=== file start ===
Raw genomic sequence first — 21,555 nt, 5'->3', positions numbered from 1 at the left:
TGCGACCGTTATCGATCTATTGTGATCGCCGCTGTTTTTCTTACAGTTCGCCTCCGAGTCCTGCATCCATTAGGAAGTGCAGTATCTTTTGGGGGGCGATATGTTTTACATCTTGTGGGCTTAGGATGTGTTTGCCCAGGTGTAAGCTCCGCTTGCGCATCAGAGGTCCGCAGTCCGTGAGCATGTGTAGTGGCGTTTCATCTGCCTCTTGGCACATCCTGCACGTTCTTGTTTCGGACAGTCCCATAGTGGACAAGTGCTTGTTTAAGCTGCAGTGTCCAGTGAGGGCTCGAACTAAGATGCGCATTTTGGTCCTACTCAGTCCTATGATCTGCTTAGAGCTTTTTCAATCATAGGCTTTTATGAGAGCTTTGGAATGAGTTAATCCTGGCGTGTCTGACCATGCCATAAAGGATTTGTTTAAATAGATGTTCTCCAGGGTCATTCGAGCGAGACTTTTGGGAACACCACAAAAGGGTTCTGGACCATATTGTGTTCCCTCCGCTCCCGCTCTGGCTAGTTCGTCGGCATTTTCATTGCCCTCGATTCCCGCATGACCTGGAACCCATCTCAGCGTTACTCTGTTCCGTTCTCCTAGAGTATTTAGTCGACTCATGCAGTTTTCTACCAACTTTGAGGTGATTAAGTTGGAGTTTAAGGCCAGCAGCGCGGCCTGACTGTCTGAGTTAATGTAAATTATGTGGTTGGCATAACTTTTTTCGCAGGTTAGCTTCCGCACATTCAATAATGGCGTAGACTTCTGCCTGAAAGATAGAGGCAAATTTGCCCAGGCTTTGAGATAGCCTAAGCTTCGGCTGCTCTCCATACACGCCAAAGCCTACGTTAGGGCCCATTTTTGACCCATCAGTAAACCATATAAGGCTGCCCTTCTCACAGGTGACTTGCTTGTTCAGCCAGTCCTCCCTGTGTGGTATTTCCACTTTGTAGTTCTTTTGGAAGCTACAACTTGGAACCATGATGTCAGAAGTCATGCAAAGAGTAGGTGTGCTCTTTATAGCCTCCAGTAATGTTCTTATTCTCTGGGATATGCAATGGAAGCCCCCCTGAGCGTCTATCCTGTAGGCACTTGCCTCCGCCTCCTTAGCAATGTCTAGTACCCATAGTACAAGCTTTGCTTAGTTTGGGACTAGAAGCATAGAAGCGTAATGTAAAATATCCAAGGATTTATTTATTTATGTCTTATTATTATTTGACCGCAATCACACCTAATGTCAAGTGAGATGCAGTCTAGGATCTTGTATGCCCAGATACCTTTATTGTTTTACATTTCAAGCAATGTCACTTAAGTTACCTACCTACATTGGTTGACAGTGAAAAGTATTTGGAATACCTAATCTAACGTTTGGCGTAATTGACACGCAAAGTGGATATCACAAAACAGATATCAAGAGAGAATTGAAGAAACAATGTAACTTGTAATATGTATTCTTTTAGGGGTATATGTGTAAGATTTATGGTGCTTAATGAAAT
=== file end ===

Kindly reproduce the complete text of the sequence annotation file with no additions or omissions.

Raw genomic sequence first — 21,555 nt, 5'->3', positions numbered from 1 at the left:
TGCGACCGTTATCGATCTATTGTGATCGCCGCTGTTTTTCTTACAGTTCGCCTCCGAGTCCTGCATCCATTAGGAAGTGCAGTATCTTTTGGGGGGCGATATGTTTTACATCTTGTGGGCTTAGGATGTGTTTGCCCAGGTGTAAGCTCCGCTTGCGCATCAGAGGTCCGCAGTCCGTGAGCATGTGTAGTGGCGTTTCATCTGCCTCTTGGCACATCCTGCACGTTCTTGTTTCGGACAGTCCCATAGTGGACAAGTGCTTGTTTAAGCTGCAGTGTCCAGTGAGGGCTCGAACTAAGATGCGCATTTTGGTCCTACTCAGTCCTATGATCTGCTTAGAGCTTTTTCAATCATAGGCTTTTATGAGAGCTTTGGAATGAGTTAATCCTGGCGTGTCTGACCATGCCATAAAGGATTTGTTTAAATAGATGTTCTCCAGGGTCATTCGAGCGAGACTTTTGGGAACACCACAAAAGGGTTCTGGACCATATTGTGTTCCCTCCGCTCCCGCTCTGGCTAGTTCGTCGGCATTTTCATTGCCCTCGATTCCCGCATGACCTGGAACCCATCTCAGCGTTACTCTGTTCCGTTCTCCTAGAGTATTTAGTCGACTCATGCAGTTTTCTACCAACTTTGAGGTGATTAAGTTGGAGTTTAAGGCCAGCAGCGCGGCCTGACTGTCTGAGTTAATGTAAATTATGTGGTTGGCATAACTTTTTTCGCAGGTTAGCTTCCGCACATTCAATAATGGCGTAGACTTCTGCCTGAAAGATAGAGGCAAATTTGCCCAGGCTTTGAGATAGCCTAAGCTTCGGCTGCTCTCCATACACGCCAAAGCCTACGTTAGGGCCCATTTTTGACCCATCAGTAAACCATATAAGGCTGCCCTTCTCACAGGTGACTTGCTTGTTCAGCCAGTCCTCCCTGTGTGGTATTTCCACTTTGTAGTTCTTTTGGAAGCTACAACTTGGAACCATGATGTCAGAAGTCATGCAAAGAGTAGGTGTGCTCTTTATAGCCTCCAGTAATGTTCTTATTCTCTGGGATATGCAATGGAAGCCCCCCTGAGCGTCTATCCTGTAGGCACTTGCCTCCGCCTCCTTAGCAATGTCTAGTACCCATAGTACAAGCTTTGCTTAGTTTGGGACTAGAAGCATAGAAGCGTAATGTAAAATATCCAAGGATTTATTTATTTATGTCTTATTATTATTTGACCGCAATCACACCTAATGTCAAGTGAGATGCAGTCTAGGATCTTGTATGCCCAGATACCTTTATTGTTTTACATTTCAAGCAATGTCACTTAAGTTACCTACCTACATTGGTTGACAGTGAAAAGTATTTGGAATACCTAATCTAACGTTTGGCGTAATTGACACGCAAAGTGGATATCACAAAACAGATATCAAGAGAGAATTGAAGAAACAATGTAACTTGTAATATGTATTCTTTTAGGGGTATATGTGTAAGATTTATGGTGCTTAATGAAAT